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Music / The Fall of Troy

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The Fall of Troy’s original formation (from top down): Andrew Forsman, Thomas Erak and Tim Ward
The Fall of Troy is a Progressive Rock and Post-Hardcore band from Mulkiteo, Washington. It was formed by Thomas Erak on vocals and guitar, Andrew Forsman on drums and Tim Ward on bass and backing vocals (usually screams). Tim was temporarily replaced with Frank Ene until the band's hiatus, but is now back.

Originally a four-man band, including second guitarist Mike Munro, called The Thirty Years War. The band got their name name by flipping randomly through a history book. After Munro left due to personal reasons, the remaining three continued, renaming themselves to The Fall of Troy using the same method as before, after finding out there was another local band with the name The Thirty Years War.

The trio is known for their complex guitar riffs, unusual time signatures and combination of clean singing and screams.

The band broke up in 2010, but reunited in 2013. Thomas Erak confirmed work on a new album in 2014, and also noted that the band's work from that point onward would be released freely and that shows would be booked based on fan demand.


As the Thirty Years War

  • Martyrs Amongst the Casualties (2002)
  • Live at the Paradox - 12/21/2002 (2002)
As the Fall of Troy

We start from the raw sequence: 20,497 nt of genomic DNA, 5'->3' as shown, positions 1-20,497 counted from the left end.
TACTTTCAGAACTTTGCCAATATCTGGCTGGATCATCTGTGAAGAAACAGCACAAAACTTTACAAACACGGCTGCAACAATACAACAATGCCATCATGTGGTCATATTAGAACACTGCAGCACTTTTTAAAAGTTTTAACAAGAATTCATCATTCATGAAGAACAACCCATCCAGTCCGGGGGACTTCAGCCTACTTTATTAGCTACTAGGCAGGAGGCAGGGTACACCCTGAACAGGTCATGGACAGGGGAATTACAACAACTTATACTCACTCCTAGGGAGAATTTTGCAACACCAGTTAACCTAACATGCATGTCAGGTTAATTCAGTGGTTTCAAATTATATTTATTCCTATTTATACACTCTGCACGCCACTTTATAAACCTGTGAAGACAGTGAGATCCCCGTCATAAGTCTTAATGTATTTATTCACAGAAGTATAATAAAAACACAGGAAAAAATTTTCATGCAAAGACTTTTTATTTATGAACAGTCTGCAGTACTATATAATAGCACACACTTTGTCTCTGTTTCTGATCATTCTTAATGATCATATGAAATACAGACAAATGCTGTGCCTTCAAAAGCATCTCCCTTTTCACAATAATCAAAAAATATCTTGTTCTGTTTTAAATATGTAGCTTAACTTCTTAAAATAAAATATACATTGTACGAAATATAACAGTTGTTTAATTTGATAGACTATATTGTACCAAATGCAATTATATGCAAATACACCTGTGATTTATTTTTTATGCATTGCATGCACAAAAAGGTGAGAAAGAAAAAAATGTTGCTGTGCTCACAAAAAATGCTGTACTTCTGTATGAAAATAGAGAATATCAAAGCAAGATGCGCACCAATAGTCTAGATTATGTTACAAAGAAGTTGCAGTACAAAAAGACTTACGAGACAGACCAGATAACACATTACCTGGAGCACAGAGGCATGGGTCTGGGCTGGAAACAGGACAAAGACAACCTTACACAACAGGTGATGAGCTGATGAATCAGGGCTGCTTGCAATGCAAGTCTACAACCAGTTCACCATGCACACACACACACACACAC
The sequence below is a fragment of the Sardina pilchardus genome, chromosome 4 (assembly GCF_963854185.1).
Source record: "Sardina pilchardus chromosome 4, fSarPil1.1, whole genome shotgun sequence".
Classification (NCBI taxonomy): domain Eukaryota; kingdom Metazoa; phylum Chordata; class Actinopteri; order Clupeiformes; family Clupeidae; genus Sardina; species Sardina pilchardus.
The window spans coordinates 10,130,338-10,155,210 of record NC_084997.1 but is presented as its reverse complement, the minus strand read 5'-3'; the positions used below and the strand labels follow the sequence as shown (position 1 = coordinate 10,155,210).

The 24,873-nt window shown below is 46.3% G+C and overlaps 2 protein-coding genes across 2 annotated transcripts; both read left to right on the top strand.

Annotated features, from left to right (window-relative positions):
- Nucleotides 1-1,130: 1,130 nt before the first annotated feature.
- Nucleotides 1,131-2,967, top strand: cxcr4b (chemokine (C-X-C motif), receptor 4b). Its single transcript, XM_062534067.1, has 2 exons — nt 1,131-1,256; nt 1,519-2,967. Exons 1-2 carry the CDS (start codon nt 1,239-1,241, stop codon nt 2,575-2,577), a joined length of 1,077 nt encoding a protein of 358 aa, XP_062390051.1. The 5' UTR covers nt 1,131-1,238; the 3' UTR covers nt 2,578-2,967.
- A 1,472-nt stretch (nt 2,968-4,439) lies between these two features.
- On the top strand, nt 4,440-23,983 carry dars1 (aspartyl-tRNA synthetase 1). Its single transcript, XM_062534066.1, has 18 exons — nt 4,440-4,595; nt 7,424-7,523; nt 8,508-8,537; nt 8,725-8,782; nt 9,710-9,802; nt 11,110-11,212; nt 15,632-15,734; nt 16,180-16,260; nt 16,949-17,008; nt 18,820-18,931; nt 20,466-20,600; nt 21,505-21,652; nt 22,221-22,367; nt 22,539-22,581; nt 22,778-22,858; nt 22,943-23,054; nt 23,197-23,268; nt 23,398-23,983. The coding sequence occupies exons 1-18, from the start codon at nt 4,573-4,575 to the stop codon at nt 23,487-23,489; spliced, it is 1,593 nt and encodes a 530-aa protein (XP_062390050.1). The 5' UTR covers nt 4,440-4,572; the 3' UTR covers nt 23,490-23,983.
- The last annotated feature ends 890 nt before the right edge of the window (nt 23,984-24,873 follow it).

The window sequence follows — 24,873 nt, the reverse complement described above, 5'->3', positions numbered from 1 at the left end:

• The Fall of Troy (2003)
  • Ghostship Demos (EP, 2004)
  • Doppelgänger (2005)
  • Manipulator (2007)
  • Phantom on the Horizon (2008)
  • In the Unlikely Event (2009)
  • OK (2016)
  • Mukiltearth (2020)

The Fall of Troy provides examples of:

  • Album Title Drop: "Sledgehammer" off Manipulator:
    "Manipulator, we jammed your radar!"
  • Concept Album / Rock Opera: Phantom on the Horizon. Originally self-released as demos as Ghostship EP. Tells the story of a ship at sea being attacked by a ghost ship from another dimension.
  • Darker and Edgier: Instrumentally, In the Unlikely Event took a lighter, more poppier tone; lyrically, the songs are much more dark and depressing than previous albums.
    First words off the first song on the album, “Panic Attack!”: “I fucking hate myself!”
    • Manipulator was lyrically darker than Doppelgänger; as stated below, it was partly inspired by loss of friends, due to drugs. But instrumentally, much of it was lighter than Doppelgänger. It seems the band had a trend of lighter instrumentals with darker lyrics.